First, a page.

Ståle Grut   OSINT journalism goes mainstream

Tamar Charney   From broadcast to bespoke

Bill Adair   A Nobel Prize, a Brad Pitt film, and a Taylor Swift song

Carl Bialik   Journalists will try running the whole shop

Sonali Prasad   Climate change storytelling gets multidimensional

Jeff Kofman   Speed through technology

Mira Lowe   The year of student-powered journalism

Jeremy Olshan   All journalism should be service journalism

Rasmus Kleis Nielsen   The business we want, not the business we had

Whitney Phillips   A time to question core beliefs

Alfred Hermida and Mary Lynn Young   The promise of nonprofit journalism

Fiona Spruill   The climate crisis gets the coverage it deserves

Laura E. Davis   Know the context your journalism is operating within

Barbara Gray   Join local libraries on the frontlines of civic engagement

Linda Solomon Wood   Everyone in your organization, moving toward a common goal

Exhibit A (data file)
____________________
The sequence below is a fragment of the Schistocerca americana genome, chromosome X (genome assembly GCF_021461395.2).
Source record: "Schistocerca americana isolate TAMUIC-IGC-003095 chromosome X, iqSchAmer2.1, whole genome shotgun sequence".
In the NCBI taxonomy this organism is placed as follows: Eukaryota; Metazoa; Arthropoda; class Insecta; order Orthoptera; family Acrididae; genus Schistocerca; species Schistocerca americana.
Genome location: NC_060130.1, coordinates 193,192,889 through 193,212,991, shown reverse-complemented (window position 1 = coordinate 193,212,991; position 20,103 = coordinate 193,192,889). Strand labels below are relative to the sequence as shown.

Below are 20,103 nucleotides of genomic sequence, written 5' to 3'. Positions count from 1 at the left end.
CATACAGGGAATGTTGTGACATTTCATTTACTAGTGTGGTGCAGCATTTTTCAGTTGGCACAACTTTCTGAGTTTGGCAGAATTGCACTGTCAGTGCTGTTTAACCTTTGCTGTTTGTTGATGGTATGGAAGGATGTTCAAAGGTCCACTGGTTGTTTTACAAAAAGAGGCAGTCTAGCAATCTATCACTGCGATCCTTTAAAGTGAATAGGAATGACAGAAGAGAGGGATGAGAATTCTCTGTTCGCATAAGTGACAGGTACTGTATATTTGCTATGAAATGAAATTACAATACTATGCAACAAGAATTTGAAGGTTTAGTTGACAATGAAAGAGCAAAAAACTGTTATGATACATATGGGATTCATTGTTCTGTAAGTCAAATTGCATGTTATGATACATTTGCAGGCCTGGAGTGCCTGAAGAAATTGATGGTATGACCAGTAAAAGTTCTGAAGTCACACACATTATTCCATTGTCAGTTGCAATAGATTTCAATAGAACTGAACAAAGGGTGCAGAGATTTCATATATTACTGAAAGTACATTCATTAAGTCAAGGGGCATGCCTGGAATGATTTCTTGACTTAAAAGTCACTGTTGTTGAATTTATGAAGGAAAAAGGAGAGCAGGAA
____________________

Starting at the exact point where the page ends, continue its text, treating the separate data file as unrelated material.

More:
Mariana Moura Santos   The future of journalism is collaborative

Nikki Usher   All systems down

Anthony Nadler   Clash of Clans: Election Edition

Jonas Kaiser   Russian bots are just today’s slacktivists

Tonya Mosley   The neutrality vs. objectivity game ends

Sarah Stonbely   More people start caring about news inequality

Rachel Schallom   The value of push alerts goes beyond open rates

Joshua Darr   All that campaign cash will make the media’s problems worse

Christa Scharfenberg   It’s time to make journalism a field that supports and respects women

Rachel Glickhouse   Journalists get left behind in the industry’s decline

Jeremy Gilbert and Jarrod Dicker   A call for collaboration between storytelling and tech

Francesco Zaffarano   TikTok without generational prejudice